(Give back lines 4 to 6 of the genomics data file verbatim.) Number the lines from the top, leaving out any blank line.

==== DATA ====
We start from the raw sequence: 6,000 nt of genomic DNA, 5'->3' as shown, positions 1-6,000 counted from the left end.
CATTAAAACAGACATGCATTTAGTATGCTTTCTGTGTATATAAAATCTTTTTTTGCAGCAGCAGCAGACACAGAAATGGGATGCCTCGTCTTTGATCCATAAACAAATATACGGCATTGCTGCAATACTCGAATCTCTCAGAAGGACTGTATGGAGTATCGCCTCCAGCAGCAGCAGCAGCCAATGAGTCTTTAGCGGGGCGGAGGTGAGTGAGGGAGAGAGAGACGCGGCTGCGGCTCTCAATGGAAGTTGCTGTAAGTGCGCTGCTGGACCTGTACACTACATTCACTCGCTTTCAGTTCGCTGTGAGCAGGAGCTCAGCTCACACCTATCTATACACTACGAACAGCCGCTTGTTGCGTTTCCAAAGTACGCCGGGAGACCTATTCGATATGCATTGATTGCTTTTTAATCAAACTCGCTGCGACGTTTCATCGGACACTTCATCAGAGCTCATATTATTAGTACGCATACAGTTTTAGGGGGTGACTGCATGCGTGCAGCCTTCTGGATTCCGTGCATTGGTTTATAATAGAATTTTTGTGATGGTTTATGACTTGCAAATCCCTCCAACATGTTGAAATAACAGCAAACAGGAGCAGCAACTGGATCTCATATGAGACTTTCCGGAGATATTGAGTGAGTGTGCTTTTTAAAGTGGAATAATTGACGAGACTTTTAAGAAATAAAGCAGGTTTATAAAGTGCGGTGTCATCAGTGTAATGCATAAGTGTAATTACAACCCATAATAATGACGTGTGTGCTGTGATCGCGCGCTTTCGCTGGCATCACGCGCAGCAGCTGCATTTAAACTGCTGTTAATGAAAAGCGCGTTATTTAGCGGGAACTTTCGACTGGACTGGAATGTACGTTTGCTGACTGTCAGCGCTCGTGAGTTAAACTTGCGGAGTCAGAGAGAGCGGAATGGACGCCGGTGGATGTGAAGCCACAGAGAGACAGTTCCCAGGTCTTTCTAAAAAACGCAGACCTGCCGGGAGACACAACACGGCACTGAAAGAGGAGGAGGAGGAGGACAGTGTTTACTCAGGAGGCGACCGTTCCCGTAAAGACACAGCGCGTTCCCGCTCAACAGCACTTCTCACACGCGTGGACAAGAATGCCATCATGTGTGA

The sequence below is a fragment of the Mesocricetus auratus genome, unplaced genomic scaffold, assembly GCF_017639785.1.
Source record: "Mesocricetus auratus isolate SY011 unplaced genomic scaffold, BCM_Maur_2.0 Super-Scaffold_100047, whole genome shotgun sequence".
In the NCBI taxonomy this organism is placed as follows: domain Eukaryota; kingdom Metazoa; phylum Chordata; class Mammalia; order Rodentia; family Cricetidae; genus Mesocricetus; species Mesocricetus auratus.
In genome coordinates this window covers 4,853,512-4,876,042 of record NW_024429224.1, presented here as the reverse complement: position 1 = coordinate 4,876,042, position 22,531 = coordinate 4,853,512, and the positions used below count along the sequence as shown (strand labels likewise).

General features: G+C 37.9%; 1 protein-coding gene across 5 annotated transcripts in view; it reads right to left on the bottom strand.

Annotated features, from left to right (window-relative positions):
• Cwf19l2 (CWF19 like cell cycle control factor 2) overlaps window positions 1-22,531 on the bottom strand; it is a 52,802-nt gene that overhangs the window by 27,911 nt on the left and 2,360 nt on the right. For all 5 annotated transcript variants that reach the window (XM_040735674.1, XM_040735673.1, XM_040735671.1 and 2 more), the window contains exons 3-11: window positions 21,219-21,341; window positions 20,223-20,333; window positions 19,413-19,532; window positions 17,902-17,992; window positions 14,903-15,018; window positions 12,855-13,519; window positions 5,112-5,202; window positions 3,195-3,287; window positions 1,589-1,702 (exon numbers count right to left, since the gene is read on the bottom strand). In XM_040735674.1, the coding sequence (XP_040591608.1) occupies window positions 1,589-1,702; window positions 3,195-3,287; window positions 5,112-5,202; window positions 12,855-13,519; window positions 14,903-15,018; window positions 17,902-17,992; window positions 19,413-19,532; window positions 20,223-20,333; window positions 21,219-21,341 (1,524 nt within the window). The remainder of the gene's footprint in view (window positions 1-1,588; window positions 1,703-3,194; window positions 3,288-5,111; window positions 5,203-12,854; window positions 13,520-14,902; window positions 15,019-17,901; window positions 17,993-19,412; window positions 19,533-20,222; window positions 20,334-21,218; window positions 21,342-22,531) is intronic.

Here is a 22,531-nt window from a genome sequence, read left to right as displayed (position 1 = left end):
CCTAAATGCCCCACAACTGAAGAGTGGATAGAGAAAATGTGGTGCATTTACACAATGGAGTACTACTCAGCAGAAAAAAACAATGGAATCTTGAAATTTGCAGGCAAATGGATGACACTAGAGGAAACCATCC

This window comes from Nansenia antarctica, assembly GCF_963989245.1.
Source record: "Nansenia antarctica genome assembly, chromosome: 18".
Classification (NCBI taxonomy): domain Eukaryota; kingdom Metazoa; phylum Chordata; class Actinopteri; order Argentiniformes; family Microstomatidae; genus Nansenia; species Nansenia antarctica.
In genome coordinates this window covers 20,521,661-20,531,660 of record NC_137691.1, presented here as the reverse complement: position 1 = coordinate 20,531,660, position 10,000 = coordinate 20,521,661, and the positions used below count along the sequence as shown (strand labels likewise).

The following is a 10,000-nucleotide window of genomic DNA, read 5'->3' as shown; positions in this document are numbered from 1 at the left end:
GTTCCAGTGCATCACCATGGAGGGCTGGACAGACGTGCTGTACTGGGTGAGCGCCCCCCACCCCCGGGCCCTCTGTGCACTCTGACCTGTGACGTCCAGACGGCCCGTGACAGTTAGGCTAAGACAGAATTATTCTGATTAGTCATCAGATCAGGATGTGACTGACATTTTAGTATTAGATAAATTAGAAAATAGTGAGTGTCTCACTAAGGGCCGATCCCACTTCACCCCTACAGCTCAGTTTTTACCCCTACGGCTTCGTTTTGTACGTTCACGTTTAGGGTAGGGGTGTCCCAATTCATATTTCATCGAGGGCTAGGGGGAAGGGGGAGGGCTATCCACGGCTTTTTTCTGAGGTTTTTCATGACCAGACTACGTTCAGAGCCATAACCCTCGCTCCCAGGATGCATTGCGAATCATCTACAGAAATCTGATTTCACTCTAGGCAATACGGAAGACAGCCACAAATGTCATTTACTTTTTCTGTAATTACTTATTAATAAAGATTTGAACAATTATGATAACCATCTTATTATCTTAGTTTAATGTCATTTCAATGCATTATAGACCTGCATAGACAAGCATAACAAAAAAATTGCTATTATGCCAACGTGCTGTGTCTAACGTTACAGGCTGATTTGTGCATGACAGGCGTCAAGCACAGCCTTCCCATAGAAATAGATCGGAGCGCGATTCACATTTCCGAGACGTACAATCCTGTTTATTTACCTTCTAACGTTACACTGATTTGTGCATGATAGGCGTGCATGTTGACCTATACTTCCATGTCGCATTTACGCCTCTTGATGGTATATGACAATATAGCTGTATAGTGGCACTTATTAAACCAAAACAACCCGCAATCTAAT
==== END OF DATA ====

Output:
Source record: "Mesocricetus auratus isolate SY011 unplaced genomic scaffold, BCM_Maur_2.0 Super-Scaffold_100047, whole genome shotgun sequence".
In the NCBI taxonomy this organism is placed as follows: domain Eukaryota; kingdom Metazoa; phylum Chordata; class Mammalia; order Rodentia; family Cricetidae; genus Mesocricetus; species Mesocricetus auratus.
In genome coordinates this window covers 4,853,512-4,876,042 of record NW_024429224.1, presented here as the reverse complement: position 1 = coordinate 4,876,042, position 22,531 = coordinate 4,853,512, and the positions used below count along the sequence as shown (strand labels likewise).